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Chocolate covered bacon is an indication of intense chocolate love. But the U.S. does not come close to matching Japan’s love affair with the cacao bean.

In Japan, chocolate fans enjoy chocolate with azuki red beans, chestnuts, green tea, shrimp chips, sour plum soda, soy beans, ...And an array of fruits including strawberries.

Japan is in fact the world’s greatest consumer of dessert strawberries... 


Courtesy of the Internet, current news appears with lightening speed. Images and information whoosh into our computers in nanoseconds. But nature needs time when nurturing true learning. When mastering the cuisine of another culture or a new baking technique, permission to make baby step progress is crucial.


Once upon a sunshiny Easter day in Tokyo this fledgling Ninja Baker was invited to an Easter egg hunt for the first (and last) time. The party was held at the home of a rich American man whose garden luxuriously stretched in all directions. (On an island such as Japan, property is a premium.)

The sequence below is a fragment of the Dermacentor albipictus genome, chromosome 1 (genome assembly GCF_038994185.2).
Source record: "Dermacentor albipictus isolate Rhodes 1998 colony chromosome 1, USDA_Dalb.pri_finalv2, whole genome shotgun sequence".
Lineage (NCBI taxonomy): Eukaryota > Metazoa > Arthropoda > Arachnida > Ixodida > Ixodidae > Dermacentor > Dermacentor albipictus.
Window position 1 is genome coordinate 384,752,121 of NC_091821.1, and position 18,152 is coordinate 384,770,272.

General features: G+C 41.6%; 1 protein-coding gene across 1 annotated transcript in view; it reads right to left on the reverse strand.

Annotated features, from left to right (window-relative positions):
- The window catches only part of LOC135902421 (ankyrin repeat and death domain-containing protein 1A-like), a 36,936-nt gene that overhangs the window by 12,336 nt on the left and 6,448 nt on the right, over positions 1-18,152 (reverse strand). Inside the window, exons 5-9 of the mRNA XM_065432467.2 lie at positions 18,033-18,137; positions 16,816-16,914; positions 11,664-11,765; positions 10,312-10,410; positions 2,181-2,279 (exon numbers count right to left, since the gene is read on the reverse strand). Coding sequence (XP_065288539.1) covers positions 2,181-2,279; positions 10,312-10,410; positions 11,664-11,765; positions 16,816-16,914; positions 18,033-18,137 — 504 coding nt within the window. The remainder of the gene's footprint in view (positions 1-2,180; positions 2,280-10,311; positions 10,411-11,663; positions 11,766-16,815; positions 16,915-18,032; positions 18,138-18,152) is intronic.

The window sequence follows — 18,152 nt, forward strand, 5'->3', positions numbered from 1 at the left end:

Whether I’m strolling with my 88-year-old mother in a quiet Northern California neighborhood or whether I’m striding down Main Street in Southern California, birds are singing! My fine-feathered friends won’t let me forget to celebrate this season of rebirth. Japanese haiku poetry master, Bashō expresses with elegance the lighthearted hopefulness that accompanies spring:

“April’s air stirs in Willow-leaves…a butterfly Floats and balances”

~Matsuo Bashō


Have you tasted Korean bee-bim bop?  As Korean food (and TV dramas) are popular in Japan, I’d heard the term but wasn’t quite sure of the ingredients. After flipping through the pages of Linda Sue Park's picture book Bee-bim Bop!, I learned the traditional Korean dish is basically rice with mix-ins. (Instead of sweet mix-ins for ice cream, savory items are combined with rice.)

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